Lack of obvious candidates drying up confectionery mergers, analyst

By Jane Byrne

- Last updated on GMT

Related tags Confectionery Chocolate Cadbury plc Cadbury

Convergence in the confectionery market has slowed since the acquisition of UK confectionery group Cadbury by Kraft Foods in February this year, according to a market analyst.

Ildikó Szalai, packaged food analyst at Euromonitor International, reports that the only company among the top 10 global players making an acquisitive move has been Lotte Group, with the purchase of Cadbury's E Wedel-branded confectionery operations in Poland from Kraft Foods for an undisclosed sum.

The business division was up for sale as a result of EU competition clearance following Kraft's acquisition of Cadbury.

“Although E Wedel represents Lotte's second acquisition in the European confectionery market following the purchase of Chocolaterie Guylian NV in 2008, the two acquisitions combined have not had a strong impact on significantly widening the company's geographical reach and reducing its reliance on the mature South Korean and Japanese markets,”​ commented Szalai.

Obstacles to takeover

She said that part of the reason for the lack of any further large-scale M&A deals so far in the confectionery arena may be the difficulty in identifying an acquisition target which is a good strategic fit and without any major obstacles to takeover in an already moderately consolidated market.

Szalai notes that the premium portfolio of Swiss confectioner Lindt & Sprüngli would be a valuable asset to many confectioners.

“However, the company has suffered badly from the recent economic downturn and the future of an exclusively premium portfolio in a post-recessionary era, with consumers more reluctant to return to earlier levels of spending, has to be seen and accurately assessed by any potential buyer,” ​she argues.

Organic expansion

Nevertheless, continued the sweets and chocolate market specialist, confectionery firms are still aiming to achieve larger scale and geographical reach but are doing so through other means such as distribution alliances to enter new markets or boosting output in developing regions, particularly in Russia, India and Brazil.

“Following the Kraft/Cadbury deal the consolidation trend was expected to continue to create larger economies of scale in production and wide geographic markets.

However, in the past nine months manufacturer focus has been on long-term plans to expand production capacity in emerging markets organically and enhance the presence of existing brand portfolios rather than accessing local infrastructure via purchasing diverse local brands,”​ observes Szalai.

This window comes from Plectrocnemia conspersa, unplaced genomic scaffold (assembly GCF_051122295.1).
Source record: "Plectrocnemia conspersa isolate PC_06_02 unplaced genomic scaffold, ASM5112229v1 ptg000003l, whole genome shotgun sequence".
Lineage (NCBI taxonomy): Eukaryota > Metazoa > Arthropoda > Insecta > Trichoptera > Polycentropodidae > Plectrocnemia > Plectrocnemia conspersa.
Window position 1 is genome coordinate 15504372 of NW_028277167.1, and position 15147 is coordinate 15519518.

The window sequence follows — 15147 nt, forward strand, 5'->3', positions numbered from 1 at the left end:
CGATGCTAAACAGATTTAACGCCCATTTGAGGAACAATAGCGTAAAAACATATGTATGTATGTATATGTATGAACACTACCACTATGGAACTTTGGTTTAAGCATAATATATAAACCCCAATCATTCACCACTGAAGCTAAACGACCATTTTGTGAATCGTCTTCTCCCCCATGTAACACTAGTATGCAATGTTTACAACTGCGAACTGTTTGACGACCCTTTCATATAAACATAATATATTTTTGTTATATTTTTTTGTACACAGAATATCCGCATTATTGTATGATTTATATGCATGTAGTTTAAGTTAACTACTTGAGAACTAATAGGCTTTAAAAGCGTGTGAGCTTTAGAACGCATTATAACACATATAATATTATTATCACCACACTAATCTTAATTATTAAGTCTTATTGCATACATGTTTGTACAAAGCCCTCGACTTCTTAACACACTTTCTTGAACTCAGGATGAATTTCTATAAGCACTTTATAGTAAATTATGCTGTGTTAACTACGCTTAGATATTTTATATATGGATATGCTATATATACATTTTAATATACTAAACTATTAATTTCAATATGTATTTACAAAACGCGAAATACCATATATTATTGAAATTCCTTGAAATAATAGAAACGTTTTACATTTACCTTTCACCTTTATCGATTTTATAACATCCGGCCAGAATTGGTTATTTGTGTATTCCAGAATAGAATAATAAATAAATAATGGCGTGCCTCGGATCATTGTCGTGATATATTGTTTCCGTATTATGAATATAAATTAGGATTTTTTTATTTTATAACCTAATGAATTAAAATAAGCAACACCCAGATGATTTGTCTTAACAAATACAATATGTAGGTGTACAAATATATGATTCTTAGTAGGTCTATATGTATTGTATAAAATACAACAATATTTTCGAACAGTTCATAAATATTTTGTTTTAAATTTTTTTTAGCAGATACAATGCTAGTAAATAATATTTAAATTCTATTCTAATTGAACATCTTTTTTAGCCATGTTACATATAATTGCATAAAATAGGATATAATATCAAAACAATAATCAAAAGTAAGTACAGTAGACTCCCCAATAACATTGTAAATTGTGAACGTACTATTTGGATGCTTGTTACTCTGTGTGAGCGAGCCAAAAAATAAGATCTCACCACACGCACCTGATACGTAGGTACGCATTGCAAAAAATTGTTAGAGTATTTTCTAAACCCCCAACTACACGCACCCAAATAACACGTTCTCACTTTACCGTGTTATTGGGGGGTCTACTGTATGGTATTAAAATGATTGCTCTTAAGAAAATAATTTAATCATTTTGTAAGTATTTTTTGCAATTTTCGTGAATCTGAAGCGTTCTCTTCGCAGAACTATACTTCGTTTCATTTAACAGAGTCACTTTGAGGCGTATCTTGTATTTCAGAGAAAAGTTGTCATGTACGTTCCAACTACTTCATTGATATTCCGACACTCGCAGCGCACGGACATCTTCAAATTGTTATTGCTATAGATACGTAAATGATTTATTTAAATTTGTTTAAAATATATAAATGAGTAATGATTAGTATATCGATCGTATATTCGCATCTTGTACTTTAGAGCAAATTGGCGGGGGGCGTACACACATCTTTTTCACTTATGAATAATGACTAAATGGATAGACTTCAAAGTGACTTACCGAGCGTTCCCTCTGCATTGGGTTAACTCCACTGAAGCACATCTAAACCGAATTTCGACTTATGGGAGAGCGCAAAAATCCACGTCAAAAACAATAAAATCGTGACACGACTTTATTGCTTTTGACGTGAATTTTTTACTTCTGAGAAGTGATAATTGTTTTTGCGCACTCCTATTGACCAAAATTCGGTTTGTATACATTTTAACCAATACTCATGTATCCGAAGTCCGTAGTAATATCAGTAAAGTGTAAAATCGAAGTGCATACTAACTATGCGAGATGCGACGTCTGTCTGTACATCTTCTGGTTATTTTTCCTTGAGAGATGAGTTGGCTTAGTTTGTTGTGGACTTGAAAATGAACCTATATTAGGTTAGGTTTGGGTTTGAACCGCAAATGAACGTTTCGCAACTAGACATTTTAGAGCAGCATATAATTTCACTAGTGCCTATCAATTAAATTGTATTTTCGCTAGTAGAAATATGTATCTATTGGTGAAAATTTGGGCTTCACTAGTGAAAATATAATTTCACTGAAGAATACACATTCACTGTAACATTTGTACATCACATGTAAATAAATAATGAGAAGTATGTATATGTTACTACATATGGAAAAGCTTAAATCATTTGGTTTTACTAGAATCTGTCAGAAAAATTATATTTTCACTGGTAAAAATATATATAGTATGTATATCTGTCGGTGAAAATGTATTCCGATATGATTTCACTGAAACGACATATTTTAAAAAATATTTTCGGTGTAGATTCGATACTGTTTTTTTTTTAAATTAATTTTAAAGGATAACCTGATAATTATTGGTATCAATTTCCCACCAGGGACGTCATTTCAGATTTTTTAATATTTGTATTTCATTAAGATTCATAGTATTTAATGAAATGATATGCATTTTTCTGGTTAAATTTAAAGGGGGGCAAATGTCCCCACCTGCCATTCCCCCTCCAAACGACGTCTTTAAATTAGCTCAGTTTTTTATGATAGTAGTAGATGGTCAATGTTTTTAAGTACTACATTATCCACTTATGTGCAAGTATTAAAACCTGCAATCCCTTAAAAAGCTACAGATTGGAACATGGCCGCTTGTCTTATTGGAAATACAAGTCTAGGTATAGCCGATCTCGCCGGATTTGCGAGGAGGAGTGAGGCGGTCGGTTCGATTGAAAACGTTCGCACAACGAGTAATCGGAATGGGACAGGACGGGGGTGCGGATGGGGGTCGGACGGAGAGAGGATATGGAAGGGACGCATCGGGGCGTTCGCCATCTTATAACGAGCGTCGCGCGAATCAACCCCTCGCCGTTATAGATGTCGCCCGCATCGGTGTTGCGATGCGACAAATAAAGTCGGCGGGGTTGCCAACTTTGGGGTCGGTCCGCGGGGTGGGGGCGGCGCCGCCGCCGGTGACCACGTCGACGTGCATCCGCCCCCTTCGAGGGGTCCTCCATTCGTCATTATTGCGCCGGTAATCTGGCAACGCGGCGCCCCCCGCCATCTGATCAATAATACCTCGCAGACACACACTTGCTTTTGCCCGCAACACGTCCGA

Capacity upgrades

She notes that Ferrero, one of the frontrunners for Cadbury and a company that would have especially benefited from the strong market position Cadbury commands in India, is now investing in expanding its production capacity in that country, having firmed up plans for a new production facility in Maharashtra, with an investment of over US$125m.

Hershey had also been one of the interested parties in acquiring Cadbury in a bid to achieve instant international expansion.

However, instead of making a sizeable acquisition, said the analyst, the company's latest moves to expand the geographical reach of its products have included distribution alliances, in Europe with Euro Food Brands, and in India via its joint venture with Godrej.

In August, both Nestlé and Mars announced their intention to enhance their chocolate production in Russia, while Mars has also recently opened a chocolate factory in Dubai, investing some US$40m.

Furthermore, said the analyst, business-to-business supplier of chocolate and cocoa products, Barry Callebaut, has been enhancing its production capabilities this year in Latin America, specifically in Brazil and Mexico.

“The establishment of a plant in Brazil, in Extrema near São Paulo, will offer the Brazilian market the full product portfolio of traceable cocoa, semi-finished products and chocolate products. The new facility in Brazil follows the setting up of the Swiss firm's industrial chocolate facility in Mexico in the northeastern state of Nuevo León,”​ she reports

But Szalai said that, as yet, there have not been many examples of outright relocation of production from developed to developing markets.

“The only one has been the very highly publicised announcement of the relocation of Cadbury's Somerdale chocolate factory near Bristol to Skarbimierz, in Poland,”​ she added.

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